Print

ABOUT THE PROJECT

Through the Brent Scowcroft Center on International Security, the Project on Shaping the Asia-Pacific Future seeks to formulate practical policy recommendations related to some of the most pressing and fundamental requirements for long-term security and prosperity in the region. It focuses on the development of durable understandings and measures affecting strategic military stability and on fostering effective institutions and agreements supporting open and rules-based movement of goods, services, and capital.

Over the past two decades there has been a steady growth in military spending and capabilities in Asia, accompanied by bolder expressions of nationalist sentiment. The risk of nuclear and missile proliferation in Asia is also increasing as North Korea continues to develop its nuclear and missile capability. Moreover, there are not accepted codes of conduct governing behavior in the fields of cyber, maritime, or space. Nor at a broader level of strategic military doctrine are there regional understandings on the components of stability, such as measures for managing the risks of miscalculation. In the economic field, there is fragmentation in rules-based arrangements—a multiplicity of overlapping and inconsistent trade agreements and the emergence of parallel institutions. In short, Asia lacks effective regional economic, security and political institutions even as it has grown dramatically in all three realms on a national basis.

Led by Project Director and Senior Fellow Olin Wethington, the Scowcroft Center will seek to develop actionable recommendations to governments through consultation and dialogue with forward-thinking individuals and collaborative partners in the Asia-Pacific region. At the outset, the Project has identified three specific issue modules where new thinking might be constructive.

KEY MODULES

ECONOMIC and FINANCIAL ARCHITECTURE: In recent years the institutional framework in the Asia-Pacific region in the trade, monetary and financial field is becoming more complex and subject to new economic and political demands and pressures. China is exerting leadership in building new institutions and arrangements that to some extent parallel the established regional order. These alternative institutions are still evolving and their governance, operating practices and norms are not yet in place. How the United States and its closest partners, such as Japan, South Korea, Australia and ASEAN, respond, including adaptation of established institutions, may influence the development of these new parallel institutions, the role they play in the region and their relationship with more established institutions.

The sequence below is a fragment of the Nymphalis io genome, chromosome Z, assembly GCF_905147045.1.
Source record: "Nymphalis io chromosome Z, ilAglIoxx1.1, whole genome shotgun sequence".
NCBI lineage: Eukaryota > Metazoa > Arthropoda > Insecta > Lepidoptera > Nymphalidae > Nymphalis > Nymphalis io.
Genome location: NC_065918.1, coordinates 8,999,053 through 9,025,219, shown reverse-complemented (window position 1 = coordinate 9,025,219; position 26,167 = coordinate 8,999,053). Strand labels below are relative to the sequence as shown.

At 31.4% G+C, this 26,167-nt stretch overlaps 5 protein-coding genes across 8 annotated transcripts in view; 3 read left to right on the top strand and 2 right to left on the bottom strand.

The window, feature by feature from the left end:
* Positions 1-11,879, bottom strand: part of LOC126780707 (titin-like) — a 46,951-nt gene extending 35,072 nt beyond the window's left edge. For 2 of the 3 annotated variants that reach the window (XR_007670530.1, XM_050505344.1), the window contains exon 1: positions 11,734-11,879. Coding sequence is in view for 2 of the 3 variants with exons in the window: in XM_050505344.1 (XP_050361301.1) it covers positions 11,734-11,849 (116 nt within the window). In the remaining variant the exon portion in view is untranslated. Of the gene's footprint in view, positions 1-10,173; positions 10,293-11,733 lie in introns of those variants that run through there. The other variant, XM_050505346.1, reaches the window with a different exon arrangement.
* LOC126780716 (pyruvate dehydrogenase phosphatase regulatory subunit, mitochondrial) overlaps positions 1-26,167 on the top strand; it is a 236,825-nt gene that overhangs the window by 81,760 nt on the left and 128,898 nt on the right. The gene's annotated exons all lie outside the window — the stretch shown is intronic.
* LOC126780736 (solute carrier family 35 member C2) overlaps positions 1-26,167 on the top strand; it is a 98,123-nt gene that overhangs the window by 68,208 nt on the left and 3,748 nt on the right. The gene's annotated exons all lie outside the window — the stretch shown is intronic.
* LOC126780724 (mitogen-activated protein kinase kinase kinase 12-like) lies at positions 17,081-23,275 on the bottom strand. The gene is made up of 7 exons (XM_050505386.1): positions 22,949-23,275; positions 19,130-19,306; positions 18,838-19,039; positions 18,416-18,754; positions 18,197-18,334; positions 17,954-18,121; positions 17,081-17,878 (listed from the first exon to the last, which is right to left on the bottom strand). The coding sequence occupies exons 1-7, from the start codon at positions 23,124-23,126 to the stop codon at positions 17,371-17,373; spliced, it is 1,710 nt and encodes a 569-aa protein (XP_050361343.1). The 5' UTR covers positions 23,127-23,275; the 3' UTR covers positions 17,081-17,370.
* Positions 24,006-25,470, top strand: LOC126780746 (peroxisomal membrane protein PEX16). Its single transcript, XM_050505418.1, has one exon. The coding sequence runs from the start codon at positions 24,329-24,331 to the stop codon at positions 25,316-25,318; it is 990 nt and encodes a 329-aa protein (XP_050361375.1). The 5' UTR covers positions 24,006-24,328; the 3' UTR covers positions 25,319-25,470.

CODES OF CONDUCT FOR THE GLOBAL COMMONS: Important dimensions of the global commons, most particularly maritime, cyber, and space, lack understandings governing behavior by state actors. Tensions between countries in the region in these areas are raising the risk of conflict and instability, including through accident or miscalculation. Competing claims to islands, maritime waters, and sea-based resources are raising tensions in the East China Sea and South China Sea. Similarly, in the cyber field there do not exist standards of conduct channeling the behavior of state actors and protecting legitimate rights to privacy and the flow of information. Incidents of hacking suggest mutual vulnerability. In the strategic domain of space, both the United States and China are heavily invested, yet are increasingly vulnerable to counter-space threats. It should be in the mutual interest of the major powers of the region to address in pragmatic ways risks to security and prosperity in the global commons.

DENUCLEARIZATION OF THE KOREAN PENINSULA: Apart from security risks related to territorial disputes, Northeast Asia presents the most unstable geography in Asia—arising from the continuing growth in North Korea’s nuclear and missile capabilities. This is an immediate threat, bringing into play the United States, China, South Korea, Japan, and Russia and their common interest in denuclearization of the Korean peninsula. However, the Six Party talks are dormant. North Korea is not in compliance with prior commitments and is aggressively pursuing development of its nuclear/missile capabilities. The time may have come for a new assessment of the pathway to denuclearization of the Korean peninsula.